Kalyan Jewellers, one of the largest jewellery chain in India, recently sparked a controversy after it claimed that nose rings were first introduced in India by the Mughals. “Nose rings were first in India by the Mughals from the Middle East,” it alleged.
On Saturday (June 26), popular Twitter user Sunaina Holey pointed out that the ‘Marathi Nath’ page of the Kalyan Jewellers’ website erroneously attributed the introduction of nose rings to Mughals. She tweeted, “Nath Or Nose Rings weren’t introduced by Mughals in India. Please don’t twist the history. It exists since ancient times & became popular around the 9th & 10th centuries, when naths became a status symbol. Requesting you to write facts.”
Citing historical references, Hindu activist Saumya Mishra emphasised that nose rings were a part of 16 shringars (makeup) used by the Hindu women. “It was present even before Muslims came into existence,” she added.
Yes. Correct it. This is the oldest reference.— Saumya mishra (@Saumya_miishra) June 27, 2021
Goddess Sita use to wear it. It is part of 16 shringars of Hindu Women.
It was present even before M*slim came into existence. pic.twitter.com/oINZvLYf4s
Following the outrage on social media, Kalyan Jewellers was quick to issue a clarification. While responding to Sunaina Holey, the jewellery chain said, “Thank you for bringing this to our notice. We have updated the blog and corrected this error.”
Thank you for bringing this to our notice. We have updated the blog and corrected this error.— Kalyan Jewellers (@KalyanJewellers) June 26, 2021
At the time of writing this article, the contentious claim about Mughals was removed by Kalyan Jewellers. Nose rings are widely referred to as ‘Marathi Nath’ by people living in Maharashtra, Goa, Belgaum and Karwar. They wear the nose rings during pujas, marriages and other occasions of significance.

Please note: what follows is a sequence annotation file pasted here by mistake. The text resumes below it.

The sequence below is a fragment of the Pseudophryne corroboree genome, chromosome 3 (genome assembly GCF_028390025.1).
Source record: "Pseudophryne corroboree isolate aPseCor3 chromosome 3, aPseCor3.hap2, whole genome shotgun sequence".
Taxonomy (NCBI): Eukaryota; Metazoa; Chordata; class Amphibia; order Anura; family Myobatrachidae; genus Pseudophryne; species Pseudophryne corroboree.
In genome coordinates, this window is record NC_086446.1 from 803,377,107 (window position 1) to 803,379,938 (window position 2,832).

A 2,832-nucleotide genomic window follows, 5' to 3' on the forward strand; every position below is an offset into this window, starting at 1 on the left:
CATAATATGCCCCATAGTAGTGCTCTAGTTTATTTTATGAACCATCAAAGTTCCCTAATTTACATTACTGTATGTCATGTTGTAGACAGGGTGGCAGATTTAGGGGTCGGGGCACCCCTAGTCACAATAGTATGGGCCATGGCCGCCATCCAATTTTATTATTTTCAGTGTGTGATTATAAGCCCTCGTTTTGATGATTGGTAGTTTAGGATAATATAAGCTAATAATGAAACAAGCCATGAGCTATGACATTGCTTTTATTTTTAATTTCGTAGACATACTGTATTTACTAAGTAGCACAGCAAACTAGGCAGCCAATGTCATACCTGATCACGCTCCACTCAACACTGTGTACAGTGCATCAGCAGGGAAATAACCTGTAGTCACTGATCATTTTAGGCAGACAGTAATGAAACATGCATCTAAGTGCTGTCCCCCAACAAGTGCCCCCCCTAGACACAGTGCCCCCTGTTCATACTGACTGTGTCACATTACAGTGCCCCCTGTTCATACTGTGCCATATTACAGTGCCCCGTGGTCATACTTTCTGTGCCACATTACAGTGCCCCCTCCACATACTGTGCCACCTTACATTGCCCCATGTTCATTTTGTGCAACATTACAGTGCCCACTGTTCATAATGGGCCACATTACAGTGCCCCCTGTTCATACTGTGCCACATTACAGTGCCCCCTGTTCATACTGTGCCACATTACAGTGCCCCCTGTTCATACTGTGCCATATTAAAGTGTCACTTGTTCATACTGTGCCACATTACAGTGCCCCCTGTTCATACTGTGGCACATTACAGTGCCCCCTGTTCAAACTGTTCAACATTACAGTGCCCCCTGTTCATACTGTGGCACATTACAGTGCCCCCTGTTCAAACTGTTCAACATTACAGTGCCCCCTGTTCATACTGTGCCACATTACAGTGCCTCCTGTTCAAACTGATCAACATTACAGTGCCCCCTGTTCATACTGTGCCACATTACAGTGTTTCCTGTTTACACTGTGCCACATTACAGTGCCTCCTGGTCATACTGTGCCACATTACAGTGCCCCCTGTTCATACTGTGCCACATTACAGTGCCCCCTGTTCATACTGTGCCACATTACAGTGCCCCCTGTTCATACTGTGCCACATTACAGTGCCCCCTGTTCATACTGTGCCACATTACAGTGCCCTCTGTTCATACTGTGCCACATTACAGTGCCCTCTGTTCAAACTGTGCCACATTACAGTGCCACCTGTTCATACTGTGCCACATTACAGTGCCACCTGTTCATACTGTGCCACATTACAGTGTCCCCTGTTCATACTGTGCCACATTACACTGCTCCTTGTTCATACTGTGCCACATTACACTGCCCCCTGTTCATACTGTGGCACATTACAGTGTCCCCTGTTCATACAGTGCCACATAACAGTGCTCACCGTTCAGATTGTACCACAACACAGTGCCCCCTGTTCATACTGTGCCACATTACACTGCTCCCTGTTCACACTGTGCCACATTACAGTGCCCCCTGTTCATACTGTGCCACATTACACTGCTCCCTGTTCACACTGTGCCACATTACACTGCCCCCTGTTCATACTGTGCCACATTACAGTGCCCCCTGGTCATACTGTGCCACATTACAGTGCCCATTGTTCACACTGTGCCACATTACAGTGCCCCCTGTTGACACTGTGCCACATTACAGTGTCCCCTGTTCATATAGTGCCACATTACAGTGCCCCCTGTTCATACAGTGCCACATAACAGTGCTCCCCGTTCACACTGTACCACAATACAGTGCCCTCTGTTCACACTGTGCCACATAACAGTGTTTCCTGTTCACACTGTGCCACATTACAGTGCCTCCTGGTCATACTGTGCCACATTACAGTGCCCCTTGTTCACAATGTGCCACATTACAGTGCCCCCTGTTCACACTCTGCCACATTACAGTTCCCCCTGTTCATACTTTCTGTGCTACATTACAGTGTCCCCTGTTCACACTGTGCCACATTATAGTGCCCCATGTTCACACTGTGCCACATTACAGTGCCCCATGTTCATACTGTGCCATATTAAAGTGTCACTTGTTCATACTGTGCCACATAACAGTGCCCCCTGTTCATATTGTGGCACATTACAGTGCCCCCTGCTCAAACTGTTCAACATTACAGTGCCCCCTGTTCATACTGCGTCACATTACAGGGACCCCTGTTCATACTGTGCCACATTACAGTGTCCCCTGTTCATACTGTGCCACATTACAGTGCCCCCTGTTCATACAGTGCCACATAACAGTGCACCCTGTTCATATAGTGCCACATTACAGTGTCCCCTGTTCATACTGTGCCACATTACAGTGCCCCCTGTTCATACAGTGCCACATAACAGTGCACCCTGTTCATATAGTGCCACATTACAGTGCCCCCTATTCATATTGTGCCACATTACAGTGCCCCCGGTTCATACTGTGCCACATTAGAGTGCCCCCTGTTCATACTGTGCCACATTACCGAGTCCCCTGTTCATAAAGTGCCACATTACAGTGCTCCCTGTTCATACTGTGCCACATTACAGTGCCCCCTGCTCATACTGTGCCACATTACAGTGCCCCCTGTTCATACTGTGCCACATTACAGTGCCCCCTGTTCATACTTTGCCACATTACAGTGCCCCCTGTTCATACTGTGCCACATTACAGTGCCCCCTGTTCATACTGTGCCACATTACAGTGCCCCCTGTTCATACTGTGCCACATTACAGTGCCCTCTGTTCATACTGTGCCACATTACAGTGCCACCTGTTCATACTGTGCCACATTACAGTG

Tanishq removes controversial advertisement glorifying ‘love jihad’
In October last year, a massive outrage broke over various social media platforms with users calling for the boycott of the jewellery brand Tanishq for their contentious advertisement glorifying love jihad. The ad released on October 9 showed a pregnant Hindu woman walking with her mother-in-law, who distinctly belonged to the Muslim faith. The Muslim mother-in-law then led the Hindu daughter-in-law to the garden area, where the god-bharai ceremony was set up according to Hindu traditions.
Shocked, the daughter-in-law asked the mother-in-law why the ceremony was set up in that manner since “these things are not followed in the house”. To that, the smiling mother-in-law told her that while this might not be their tradition (since they are a Muslim family), making daughters happy was a universal tradition. The advertisement sparked massive outrage on social media websites, with more than 17,000 users tweeting with the hashtag ‘#Boycott Tanishq, calling for the boycott of the jewellery brand for promoting the concept of ‘love jihad’ and hurting the sentiments of Hindus.